Until recently I didn’t deal well with stress. Also, I wasn’t well-organized. (Stories, yes; life in general, no.)
Then I read “Getting Things Done: The Art of Stress-Free Productivity” by David Allen and I realized there was a link between my lack of organization and my anxiety.
The following quotation (from the beginning of the book) nicely sums up Allen’s own view:
“Anxiety is caused by a lack of control, organization, preparation, and action.”
— David Kekich
I’m writing about this because, yesterday, I stumbled across the following in “Productivity 101: A Primer to the Getting Things Done (GTD) Philosophy”:
“At its core, GTD gives you a way to get everything you need to remember out of your head and into a system that can remember them for you, organize them, and break them down into pieces you can work with. That way, the next time you look at your to-do list, there should be no confusion over what you have time to tackle, or what's most important. You can spend less time thinking about what to do and how to work and more time actually working.” 
That’s a terrific summary. I wasn't going to write about GTD because it isn’t specifically about writing. Then I thought: Why not? If I’ve benefited from it, perhaps (if you aren't already using it) you will too.
Besides, writing a book IS a project—and a pretty complex one at that. I've found Allen's principles of natural program design have helped me clarify my goals for my books. I'll talk more about that, below.
I know from personal experience that anxiety has many different causes. I’m not saying that folks with anxiety are poorly organized or that if a person with anxiety becomes better organized their anxiety will go away.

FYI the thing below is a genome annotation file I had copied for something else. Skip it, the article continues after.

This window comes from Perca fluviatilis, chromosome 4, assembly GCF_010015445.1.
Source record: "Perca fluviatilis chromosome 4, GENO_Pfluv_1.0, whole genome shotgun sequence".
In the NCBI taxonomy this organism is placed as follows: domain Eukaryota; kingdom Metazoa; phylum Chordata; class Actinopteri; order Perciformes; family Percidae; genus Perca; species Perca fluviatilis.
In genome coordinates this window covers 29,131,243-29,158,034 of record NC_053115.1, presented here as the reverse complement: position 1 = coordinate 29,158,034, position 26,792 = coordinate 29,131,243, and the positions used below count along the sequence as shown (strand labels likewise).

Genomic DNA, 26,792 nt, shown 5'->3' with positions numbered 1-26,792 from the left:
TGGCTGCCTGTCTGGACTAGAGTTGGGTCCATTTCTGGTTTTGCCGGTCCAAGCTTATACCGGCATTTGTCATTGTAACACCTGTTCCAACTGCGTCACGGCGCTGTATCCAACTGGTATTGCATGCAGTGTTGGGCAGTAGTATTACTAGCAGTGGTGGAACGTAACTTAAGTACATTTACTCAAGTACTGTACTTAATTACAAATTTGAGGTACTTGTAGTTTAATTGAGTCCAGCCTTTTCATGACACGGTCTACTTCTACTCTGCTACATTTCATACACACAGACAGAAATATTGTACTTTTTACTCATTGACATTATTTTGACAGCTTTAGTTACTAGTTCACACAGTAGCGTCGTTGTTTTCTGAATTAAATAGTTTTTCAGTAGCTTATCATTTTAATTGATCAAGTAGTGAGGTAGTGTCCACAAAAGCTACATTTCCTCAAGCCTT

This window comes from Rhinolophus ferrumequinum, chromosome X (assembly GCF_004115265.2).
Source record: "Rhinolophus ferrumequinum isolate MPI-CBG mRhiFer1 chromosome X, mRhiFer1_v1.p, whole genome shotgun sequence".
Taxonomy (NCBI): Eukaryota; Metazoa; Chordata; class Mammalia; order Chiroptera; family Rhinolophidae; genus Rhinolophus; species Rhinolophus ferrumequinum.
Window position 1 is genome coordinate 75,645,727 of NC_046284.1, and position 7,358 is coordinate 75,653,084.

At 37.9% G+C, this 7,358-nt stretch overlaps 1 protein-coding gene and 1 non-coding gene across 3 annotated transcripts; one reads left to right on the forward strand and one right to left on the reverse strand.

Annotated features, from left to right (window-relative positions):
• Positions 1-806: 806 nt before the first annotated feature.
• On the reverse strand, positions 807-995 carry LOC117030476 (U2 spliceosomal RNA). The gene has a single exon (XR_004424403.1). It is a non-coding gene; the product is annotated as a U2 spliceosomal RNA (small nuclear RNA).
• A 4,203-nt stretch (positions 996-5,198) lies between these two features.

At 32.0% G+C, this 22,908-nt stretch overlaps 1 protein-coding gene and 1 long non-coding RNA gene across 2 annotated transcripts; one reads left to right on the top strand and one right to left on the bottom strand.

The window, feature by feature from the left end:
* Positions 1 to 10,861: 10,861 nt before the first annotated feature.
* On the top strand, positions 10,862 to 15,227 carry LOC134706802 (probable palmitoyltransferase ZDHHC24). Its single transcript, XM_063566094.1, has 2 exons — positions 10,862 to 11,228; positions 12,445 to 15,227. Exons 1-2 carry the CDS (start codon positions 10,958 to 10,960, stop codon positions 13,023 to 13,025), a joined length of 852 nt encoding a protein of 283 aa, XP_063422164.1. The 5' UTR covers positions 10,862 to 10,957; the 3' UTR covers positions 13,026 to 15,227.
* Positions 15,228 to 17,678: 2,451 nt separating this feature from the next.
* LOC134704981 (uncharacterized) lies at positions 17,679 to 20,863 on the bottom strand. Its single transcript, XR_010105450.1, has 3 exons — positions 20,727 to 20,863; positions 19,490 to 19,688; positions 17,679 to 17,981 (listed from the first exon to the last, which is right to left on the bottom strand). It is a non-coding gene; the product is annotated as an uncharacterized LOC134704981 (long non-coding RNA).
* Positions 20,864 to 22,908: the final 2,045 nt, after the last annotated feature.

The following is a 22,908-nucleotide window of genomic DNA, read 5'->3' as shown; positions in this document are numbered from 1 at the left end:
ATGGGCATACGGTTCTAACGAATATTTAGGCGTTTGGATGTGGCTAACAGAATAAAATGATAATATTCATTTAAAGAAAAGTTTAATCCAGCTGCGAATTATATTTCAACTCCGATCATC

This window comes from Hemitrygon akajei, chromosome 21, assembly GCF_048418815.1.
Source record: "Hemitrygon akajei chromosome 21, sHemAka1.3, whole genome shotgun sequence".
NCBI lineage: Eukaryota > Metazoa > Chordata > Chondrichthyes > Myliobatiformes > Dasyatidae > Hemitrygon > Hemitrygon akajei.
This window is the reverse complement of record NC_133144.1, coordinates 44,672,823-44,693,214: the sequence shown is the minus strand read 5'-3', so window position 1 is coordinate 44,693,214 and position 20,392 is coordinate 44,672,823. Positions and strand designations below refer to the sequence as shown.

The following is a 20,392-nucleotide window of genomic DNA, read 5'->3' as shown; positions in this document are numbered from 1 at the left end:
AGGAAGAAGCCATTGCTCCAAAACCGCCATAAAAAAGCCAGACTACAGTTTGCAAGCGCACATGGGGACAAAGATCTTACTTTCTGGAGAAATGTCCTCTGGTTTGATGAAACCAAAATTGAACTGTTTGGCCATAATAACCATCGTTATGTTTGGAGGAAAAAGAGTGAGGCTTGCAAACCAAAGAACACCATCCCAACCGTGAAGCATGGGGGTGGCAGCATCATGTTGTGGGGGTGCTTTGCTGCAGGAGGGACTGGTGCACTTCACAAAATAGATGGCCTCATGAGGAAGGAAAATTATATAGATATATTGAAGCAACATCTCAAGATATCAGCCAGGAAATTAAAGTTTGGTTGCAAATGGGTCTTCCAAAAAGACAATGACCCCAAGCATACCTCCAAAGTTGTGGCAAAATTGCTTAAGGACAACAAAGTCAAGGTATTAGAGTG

BUT to the extent that anxiety is caused by a feeling of loss of control over the disparate bits of one’s life, then ... yes. I think that becoming more organized could help to lessen one’s anxiety. But who knows. All I can say for sure is that it lessened mine.
The System: Five Simple Steps That Create Order From Chaos
Part of the beauty of Getting Things Done (GTD) is its simplicity. There are only five basic steps. (To read more about this head over to David Allen’s site and look at Getting Started.)
Step 1: Capture
David Allen advises us to use whatever method is most convenient for you (notepad, voice recorder, etc.) to “capture 100% of everything that has your attention.”
The Capture step is something I’ve been doing for a while and chances are you have been too—jotting down ideas or reminders on whatever is at hand, be that a piece of paper, a stray grocery receipt, a notebook or writing journal.
What you use to record your ideas/reminders doesn’t matter. Any of the above would do, the key thing is that you must be confident you won’t lose it. I keep a notepad in my purse and another on my office desk. While I’ve found it easy to lose loose pieces of paper it’s a bit more difficult to lose an entire notebook!
(That said, I’ve succeeded in doing so on more than one occasion. One time I left my writing notebook behind at the library. When I went to pick it up a hard-eyed security guard inquired about some of my writing ideas (It’s for a murder mystery, Officer. Honest!). He grudgingly gave it back to me.)
In any case, at the beginning of every day I go through my journal and sift through all the tasks, ideas and ToDo items from the day before.
Step 2: Clarify
For each item you’ve recorded ask, Is it actionable?
If yes --> Decide what action should be taken. If that action will take less than, say, two minutes do it right then. If the action would require more than two minutes then delegate it to someone else or put it on a list to do later.